Fines, Penalties, Safety Improvements, part of doing business or something to be avoided?
“for failing to comply with federal chemical emergency response and prevention laws. The companies all allegedly violated community right-to-know
and chemical safety laws that are designed to reduce the risk of accidents from hazardous chemicals. As a result of these cases, the facilities faced civil fines and have spent more than $1.5 million in safety improvements”
Failure to manage your risks appropriately can result in direct losses for failure to meet obligation (penalties, restitution, etc.), losses from decrease in income (sales, fees commissions, etc.), statutory penalties from censure to revocation of licenses, and opportunity losses from adverse publicity, being unable to trade, the inability to deliver, poor product or service quality. Consequently the management of risk is becoming a more important and focused topic to many organizations.
Operational Risk Management can be defined as the management of risk arising from the execution of a business’s functions. The concept focuses on the management of risk arising from people, processes, and systems that support the business. The approach to managing operational risk is different than the management of other types of risks, in that managing operational risk does has more often involved managing cost avoidance instead of realizing its potential for managing growth and enabling an organization to, and enables an organization to change and improve the process without increasing risks of loss.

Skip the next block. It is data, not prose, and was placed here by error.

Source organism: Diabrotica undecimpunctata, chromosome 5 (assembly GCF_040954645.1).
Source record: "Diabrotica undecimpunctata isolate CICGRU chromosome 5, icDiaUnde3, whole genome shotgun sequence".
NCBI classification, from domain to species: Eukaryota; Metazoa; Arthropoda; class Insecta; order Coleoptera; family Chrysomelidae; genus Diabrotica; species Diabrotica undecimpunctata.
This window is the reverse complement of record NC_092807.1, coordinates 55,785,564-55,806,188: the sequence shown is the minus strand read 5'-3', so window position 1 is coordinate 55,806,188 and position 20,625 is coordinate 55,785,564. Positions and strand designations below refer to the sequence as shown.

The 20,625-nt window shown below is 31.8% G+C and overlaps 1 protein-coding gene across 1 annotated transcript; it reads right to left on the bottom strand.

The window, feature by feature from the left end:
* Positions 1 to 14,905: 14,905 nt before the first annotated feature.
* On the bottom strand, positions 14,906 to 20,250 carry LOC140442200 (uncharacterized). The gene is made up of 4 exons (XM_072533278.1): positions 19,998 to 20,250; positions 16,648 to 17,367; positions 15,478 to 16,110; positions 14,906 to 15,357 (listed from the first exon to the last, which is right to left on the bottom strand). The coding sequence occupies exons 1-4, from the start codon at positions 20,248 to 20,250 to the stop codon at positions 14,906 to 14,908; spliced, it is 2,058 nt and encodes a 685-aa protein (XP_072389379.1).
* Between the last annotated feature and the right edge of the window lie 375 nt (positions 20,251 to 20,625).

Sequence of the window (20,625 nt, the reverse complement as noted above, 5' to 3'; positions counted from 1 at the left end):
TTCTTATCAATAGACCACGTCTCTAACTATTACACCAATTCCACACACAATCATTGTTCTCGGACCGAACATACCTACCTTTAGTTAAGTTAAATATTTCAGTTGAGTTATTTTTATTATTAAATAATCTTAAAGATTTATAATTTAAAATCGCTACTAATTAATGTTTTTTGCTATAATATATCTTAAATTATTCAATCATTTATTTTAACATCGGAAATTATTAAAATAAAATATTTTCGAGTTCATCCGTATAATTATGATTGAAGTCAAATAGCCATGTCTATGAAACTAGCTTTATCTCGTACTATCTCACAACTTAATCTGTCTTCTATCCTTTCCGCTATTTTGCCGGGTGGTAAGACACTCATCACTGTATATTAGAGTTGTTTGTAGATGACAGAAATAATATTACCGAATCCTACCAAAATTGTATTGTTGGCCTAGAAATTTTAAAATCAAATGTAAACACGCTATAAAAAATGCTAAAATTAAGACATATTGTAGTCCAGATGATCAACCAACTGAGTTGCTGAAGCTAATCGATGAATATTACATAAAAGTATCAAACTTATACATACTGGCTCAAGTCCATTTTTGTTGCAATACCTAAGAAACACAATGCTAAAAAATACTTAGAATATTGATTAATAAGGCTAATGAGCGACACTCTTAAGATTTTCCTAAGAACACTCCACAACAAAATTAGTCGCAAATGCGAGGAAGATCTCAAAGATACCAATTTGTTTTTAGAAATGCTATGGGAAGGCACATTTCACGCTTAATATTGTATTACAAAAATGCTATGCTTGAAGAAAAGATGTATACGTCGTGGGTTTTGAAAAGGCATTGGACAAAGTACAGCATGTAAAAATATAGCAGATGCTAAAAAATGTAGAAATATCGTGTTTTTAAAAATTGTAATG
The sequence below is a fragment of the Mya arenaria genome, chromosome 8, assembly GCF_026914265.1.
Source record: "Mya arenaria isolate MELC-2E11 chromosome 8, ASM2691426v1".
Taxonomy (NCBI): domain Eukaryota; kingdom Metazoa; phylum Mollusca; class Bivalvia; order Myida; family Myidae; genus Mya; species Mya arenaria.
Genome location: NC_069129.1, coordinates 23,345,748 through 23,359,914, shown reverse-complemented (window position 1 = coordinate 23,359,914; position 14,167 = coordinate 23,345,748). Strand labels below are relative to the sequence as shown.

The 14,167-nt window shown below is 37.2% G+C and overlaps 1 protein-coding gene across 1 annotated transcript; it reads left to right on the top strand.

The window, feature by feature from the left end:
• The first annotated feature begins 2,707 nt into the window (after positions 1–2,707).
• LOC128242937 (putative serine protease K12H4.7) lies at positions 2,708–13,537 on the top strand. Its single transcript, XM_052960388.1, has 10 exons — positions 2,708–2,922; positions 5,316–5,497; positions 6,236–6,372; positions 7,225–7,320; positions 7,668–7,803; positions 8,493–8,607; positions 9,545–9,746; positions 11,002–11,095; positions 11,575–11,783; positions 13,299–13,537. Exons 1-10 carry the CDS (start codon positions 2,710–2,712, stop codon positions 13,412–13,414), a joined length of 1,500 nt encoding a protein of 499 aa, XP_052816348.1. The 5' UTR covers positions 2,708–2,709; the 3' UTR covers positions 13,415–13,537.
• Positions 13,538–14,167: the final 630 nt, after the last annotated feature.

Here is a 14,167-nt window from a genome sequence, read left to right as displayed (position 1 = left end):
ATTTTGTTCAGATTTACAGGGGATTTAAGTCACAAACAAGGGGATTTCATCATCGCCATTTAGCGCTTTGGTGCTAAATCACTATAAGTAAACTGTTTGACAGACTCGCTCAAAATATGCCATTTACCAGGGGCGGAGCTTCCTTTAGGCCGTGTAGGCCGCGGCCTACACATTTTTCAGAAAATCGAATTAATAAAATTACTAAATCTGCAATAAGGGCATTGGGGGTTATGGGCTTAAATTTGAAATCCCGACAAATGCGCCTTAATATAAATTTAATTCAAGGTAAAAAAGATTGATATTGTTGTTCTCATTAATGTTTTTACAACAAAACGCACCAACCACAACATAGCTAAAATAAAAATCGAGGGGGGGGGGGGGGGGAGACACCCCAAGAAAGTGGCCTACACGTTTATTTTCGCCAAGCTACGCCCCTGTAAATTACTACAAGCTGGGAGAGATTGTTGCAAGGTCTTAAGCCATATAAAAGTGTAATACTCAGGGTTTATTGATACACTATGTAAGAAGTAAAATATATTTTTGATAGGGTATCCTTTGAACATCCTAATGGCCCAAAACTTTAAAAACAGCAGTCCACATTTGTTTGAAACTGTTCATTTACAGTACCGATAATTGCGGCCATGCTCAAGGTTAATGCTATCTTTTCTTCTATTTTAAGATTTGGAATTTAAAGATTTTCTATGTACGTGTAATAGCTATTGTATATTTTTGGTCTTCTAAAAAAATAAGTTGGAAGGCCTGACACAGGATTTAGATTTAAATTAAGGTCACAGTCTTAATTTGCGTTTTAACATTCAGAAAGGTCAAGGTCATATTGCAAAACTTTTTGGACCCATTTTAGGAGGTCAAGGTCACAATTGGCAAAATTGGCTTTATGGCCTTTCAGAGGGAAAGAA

Practically speaking organizations have to accept people, processes, and systems are imperfect, and that losses will occur due to errors, imperfect systems, and processes. The size of the loss, both monetary and non-monetary that a company is prepared to accept, determines their appetite for operational
risk. These losses are accepted because the cost of correcting the errors, or improving the systems or processes is disproportionate to the benefit of the correction. Those managing operational risk must keep the risks within their risk appetite (that is the amount of risk that is acceptable to all stakeholders in the pursuit of their business objectives).
Please take a look at these current incidents http://www.asmconsortium.net/news/incidents/Pages/default.aspx . Is your industry represented? Could these incidents have been avoided or mitigated with a proper risk management program in place?
What regulations govern the risk management of your operations?
This posting is the third of a series of blogs discussing various factors of operational risk management as it pertains to manufacturing organizations. Please feel free to comment and discuss this series.